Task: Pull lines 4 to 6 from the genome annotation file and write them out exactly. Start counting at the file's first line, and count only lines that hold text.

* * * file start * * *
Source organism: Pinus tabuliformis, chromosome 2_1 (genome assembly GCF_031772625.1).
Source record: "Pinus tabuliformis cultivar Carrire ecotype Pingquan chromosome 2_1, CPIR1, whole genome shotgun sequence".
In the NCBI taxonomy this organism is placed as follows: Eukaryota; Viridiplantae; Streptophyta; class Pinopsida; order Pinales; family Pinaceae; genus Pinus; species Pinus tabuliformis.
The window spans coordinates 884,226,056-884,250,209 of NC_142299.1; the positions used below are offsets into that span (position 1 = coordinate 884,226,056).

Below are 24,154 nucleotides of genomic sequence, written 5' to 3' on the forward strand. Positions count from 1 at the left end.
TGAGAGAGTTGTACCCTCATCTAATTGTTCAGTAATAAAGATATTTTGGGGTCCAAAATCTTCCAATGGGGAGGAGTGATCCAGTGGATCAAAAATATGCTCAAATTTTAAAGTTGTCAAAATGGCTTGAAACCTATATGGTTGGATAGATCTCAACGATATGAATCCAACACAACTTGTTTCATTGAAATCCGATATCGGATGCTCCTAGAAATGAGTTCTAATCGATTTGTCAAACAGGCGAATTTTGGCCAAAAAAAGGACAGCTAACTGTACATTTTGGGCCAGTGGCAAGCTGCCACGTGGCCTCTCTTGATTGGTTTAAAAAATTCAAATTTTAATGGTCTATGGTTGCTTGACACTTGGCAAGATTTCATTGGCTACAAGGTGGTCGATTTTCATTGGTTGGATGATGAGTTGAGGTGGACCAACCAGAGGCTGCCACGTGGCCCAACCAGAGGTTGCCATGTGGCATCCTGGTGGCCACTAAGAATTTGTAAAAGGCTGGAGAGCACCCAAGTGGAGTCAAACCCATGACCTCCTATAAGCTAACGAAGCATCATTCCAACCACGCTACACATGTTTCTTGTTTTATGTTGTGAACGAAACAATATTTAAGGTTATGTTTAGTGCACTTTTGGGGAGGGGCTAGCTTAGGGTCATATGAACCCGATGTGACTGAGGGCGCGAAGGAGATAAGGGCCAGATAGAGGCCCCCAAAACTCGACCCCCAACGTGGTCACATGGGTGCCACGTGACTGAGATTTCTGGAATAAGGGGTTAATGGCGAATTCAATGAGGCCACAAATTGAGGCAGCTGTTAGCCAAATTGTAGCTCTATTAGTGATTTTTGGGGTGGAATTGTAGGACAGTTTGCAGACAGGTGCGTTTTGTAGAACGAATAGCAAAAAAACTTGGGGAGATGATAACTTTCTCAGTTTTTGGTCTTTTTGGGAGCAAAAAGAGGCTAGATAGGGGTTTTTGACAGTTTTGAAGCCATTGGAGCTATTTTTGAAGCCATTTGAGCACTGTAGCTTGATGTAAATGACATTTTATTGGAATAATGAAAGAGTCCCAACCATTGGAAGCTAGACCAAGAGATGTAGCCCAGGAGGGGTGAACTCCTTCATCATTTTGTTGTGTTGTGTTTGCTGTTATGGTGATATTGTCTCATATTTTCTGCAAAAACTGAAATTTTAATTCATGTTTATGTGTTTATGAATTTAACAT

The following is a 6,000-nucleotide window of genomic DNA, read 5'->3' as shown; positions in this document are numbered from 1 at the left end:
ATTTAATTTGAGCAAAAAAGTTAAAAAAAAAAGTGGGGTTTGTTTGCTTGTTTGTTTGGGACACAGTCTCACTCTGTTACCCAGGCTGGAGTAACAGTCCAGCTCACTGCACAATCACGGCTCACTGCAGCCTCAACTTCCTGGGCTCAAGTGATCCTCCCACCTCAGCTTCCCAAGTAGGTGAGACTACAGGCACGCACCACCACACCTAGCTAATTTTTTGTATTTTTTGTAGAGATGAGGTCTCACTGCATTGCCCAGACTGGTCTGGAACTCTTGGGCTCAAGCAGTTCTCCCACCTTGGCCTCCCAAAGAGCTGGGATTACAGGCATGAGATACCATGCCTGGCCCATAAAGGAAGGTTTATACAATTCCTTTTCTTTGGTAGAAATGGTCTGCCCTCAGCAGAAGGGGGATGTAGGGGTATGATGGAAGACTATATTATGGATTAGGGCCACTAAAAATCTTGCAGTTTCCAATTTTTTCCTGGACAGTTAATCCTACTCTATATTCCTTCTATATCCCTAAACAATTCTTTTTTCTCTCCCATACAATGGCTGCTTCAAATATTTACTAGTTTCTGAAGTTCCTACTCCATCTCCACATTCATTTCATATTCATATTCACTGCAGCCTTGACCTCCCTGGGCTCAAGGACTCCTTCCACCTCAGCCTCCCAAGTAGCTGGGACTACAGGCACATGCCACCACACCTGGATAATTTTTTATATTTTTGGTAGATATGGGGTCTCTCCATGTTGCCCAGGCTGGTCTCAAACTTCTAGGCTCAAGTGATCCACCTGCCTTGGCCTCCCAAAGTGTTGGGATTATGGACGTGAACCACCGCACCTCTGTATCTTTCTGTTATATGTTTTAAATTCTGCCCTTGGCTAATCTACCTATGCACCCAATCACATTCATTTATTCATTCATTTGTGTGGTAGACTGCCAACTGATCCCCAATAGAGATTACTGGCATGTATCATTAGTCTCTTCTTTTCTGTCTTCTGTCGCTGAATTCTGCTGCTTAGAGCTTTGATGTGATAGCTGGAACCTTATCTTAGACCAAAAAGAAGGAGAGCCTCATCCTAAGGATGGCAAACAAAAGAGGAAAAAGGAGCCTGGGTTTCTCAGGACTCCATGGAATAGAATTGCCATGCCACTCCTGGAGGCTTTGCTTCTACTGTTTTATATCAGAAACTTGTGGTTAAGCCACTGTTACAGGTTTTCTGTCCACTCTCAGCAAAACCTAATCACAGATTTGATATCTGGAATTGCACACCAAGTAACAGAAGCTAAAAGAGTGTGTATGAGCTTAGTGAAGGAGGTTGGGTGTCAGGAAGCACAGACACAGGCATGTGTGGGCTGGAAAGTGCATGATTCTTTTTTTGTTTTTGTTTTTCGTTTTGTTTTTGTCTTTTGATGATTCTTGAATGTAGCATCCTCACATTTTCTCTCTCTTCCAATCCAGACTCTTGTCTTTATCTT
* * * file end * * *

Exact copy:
The window spans coordinates 884,226,056-884,250,209 of NC_142299.1; the positions used below are offsets into that span (position 1 = coordinate 884,226,056).

Below are 24,154 nucleotides of genomic sequence, written 5' to 3' on the forward strand. Positions count from 1 at the left end.
TGAGAGAGTTGTACCCTCATCTAATTGTTCAGTAATAAAGATATTTTGGGGTCCAAAATCTTCCAATGGGGAGGAGTGATCCAGTGGATCAAAAATATGCTCAAATTTTAAAGTTGTCAAAATGGCTTGAAACCTATATGGTTGGATAGATCTCAACGATATGAATCCAACACAACTTGTTTCATTGAAATCCGATATCGGATGCTCCTAGAAATGAGTTCTAATCGATTTGTCAAACAGGCGAATTTTGGCCAAAAAAAGGACAGCTAACTGTACATTTTGGGCCAGTGGCAAGCTGCCACGTGGCCTCTCTTGATTGGTTTAAAAAATTCAAATTTTAATGGTCTATGGTTGCTTGACACTTGGCAAGATTTCATTGGCTACAAGGTGGTCGATTTTCATTGGTTGGATGATGAGTTGAGGTGGACCAACCAGAGGCTGCCACGTGGCCCAACCAGAGGTTGCCATGTGGCATCCTGGTGGCCACTAAGAATTTGTAAAAGGCTGGAGAGCACCCAAGTGGAGTCAAACCCATGACCTCCTATAAGCTAACGAAGCATCATTCCAACCACGCTACACATGTTTCTTGTTTTATGTTGTGAACGAAACAATATTTAAGGTTATGTTTAGTGCACTTTTGGGGAGGGGCTAGCTTAGGGTCATATGAACCCGATGTGACTGAGGGCGCGAAGGAGATAAGGGCCAGATAGAGGCCCCCAAAACTCGACCCCCAACGTGGTCACATGGGTGCCACGTGACTGAGATTTCTGGAATAAGGGGTTAATGGCGAATTCAATGAGGCCACAAATTGAGGCAGCTGTTAGCCAAATTGTAGCTCTATTAGTGATTTTTGGGGTGGAATTGTAGGACAGTTTGCAGACAGGTGCGTTTTGTAGAACGAATAGCAAAAAAACTTGGGGAGATGATAACTTTCTCAGTTTTTGGTCTTTTTGGGAGCAAAAAGAGGCTAGATAGGGGTTTTTGACAGTTTTGAAGCCATTGGAGCTATTTTTGAAGCCATTTGAGCACTGTAGCTTGATGTAAATGACATTTTATTGGAATAATGAAAGAGTCCCAACCATTGGAAGCTAGACCAAGAGATGTAGCCCAGGAGGGGTGAACTCCTTCATCATTTTGTTGTGTTGTGTTTGCTGTTATGGTGATATTGTCTCATATTTTCTGCAAAAACTGAAATTTTAATTCATGTTTATGTGTTTATGAATTTAACAT